‘And since when did he wash his face?’ said Claudio.

‘Yes, and put on makeup,’ said Don Pedro.

‘And his sense of humour has crept into a lute-string and been replaced by frets.’

‘Well all that says something sad about him,’ said Don Pedro. ‘The conclusion is that he’s in love.’

‘Yes,’ said Claudio, ‘and I know someone who’s in love with him.’

‘I’d like to know who that could be,’ said Don Pedro. ‘I’ll bet it’s someone who doesn’t know him.’

‘Yes she does, and all his bad points, and in spite of all that, is dying for him.’

‘She’ll die on her back,’ said Don Pedro.

They all laughed, except Benedick, who scowled and pushed his chair back. He got up. ‘This is no cure for a toothache,’ he said. ‘Old Signior, come with me. I want a few words with you, which I don’t want these buffoons to hear.’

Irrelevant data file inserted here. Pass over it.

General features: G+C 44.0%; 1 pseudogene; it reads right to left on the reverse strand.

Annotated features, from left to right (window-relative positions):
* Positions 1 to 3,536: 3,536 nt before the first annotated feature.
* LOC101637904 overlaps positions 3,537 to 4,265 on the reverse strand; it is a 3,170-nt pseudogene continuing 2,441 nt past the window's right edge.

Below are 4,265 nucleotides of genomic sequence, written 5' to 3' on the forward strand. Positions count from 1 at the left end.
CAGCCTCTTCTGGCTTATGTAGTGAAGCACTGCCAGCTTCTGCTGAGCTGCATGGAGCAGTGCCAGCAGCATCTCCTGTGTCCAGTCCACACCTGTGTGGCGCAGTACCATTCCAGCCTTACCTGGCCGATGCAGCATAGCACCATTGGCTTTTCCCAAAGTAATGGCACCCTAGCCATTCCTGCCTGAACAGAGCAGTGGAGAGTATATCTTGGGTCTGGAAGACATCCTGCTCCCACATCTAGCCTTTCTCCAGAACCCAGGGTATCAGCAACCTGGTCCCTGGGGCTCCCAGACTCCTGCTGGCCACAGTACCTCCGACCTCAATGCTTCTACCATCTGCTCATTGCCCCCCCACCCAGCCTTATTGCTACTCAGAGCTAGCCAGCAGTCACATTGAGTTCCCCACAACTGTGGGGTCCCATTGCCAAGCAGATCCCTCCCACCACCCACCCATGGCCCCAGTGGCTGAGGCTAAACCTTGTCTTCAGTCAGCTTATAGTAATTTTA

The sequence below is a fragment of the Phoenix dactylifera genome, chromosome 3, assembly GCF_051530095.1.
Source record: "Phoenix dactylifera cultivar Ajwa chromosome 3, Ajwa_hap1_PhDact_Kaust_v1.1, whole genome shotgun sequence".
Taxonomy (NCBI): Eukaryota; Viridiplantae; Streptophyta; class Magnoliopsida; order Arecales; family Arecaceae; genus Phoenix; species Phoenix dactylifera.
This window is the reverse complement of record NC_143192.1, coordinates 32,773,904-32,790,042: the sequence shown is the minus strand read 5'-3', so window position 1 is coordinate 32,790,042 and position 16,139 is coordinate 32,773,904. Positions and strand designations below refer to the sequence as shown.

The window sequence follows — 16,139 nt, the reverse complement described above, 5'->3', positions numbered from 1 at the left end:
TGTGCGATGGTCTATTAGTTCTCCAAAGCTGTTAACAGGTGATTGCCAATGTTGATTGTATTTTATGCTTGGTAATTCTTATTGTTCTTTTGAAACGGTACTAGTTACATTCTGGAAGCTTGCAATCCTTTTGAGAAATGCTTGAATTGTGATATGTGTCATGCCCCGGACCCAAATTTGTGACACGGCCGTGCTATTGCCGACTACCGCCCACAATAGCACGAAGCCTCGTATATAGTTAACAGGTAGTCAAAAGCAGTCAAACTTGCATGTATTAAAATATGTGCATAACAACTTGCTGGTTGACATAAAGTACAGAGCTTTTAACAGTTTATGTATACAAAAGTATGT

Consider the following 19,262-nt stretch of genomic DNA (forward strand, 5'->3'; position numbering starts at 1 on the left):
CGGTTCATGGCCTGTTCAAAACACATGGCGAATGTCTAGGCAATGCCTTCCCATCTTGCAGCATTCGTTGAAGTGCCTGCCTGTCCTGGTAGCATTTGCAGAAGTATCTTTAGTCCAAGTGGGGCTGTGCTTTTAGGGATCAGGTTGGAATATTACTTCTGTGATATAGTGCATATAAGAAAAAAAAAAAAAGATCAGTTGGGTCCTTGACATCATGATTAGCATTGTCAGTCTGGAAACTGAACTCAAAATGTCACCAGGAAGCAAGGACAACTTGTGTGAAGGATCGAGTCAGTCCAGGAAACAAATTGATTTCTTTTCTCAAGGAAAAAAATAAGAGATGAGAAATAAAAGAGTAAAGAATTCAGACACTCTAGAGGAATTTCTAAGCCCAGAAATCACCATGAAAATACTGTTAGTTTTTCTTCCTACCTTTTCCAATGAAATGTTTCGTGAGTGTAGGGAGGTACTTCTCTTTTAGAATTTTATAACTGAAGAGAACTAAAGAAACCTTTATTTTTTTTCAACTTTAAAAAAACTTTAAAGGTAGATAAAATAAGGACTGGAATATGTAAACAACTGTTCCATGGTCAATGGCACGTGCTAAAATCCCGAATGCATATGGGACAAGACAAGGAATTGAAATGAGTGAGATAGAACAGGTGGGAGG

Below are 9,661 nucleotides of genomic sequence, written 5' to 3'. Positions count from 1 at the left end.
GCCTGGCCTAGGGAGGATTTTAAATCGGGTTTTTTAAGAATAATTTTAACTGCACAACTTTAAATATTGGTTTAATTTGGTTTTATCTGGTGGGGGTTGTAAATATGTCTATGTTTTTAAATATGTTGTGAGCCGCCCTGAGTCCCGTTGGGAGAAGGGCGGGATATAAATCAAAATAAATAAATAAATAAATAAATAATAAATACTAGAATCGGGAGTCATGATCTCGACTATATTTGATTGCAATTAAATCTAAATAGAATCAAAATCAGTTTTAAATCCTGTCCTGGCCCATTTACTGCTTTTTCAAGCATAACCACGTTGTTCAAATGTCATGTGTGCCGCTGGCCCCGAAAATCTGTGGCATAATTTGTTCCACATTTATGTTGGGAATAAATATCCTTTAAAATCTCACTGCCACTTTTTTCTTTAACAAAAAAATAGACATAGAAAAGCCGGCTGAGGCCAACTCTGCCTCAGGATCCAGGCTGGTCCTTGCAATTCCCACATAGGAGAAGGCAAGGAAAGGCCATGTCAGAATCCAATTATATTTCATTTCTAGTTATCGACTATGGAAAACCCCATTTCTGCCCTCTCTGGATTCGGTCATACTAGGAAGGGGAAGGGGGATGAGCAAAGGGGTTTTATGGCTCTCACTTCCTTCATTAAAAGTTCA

‘On my life,’ said Don Pedro when they had gone, ‘he’s going to broach it with Leonato.’

‘I sure of that,’ said Claudio. ‘Hero and Margaret will have played their parts with Beatrice by now, so now the two bears won’t bite one another when they meet.’

Don John was walking across the lawn. He waved. ‘My lord and brother,’ he called. He came up to them and sat down. ‘God save you,’ he said.

‘Good day, brother,’ said Don Pedro.

‘I’d like a word when you’re free,’ said Don John.

‘In private?’

‘If you don’t mind: but Count Claudio can listen because what I have to say concerns him.’

‘What’s it about?’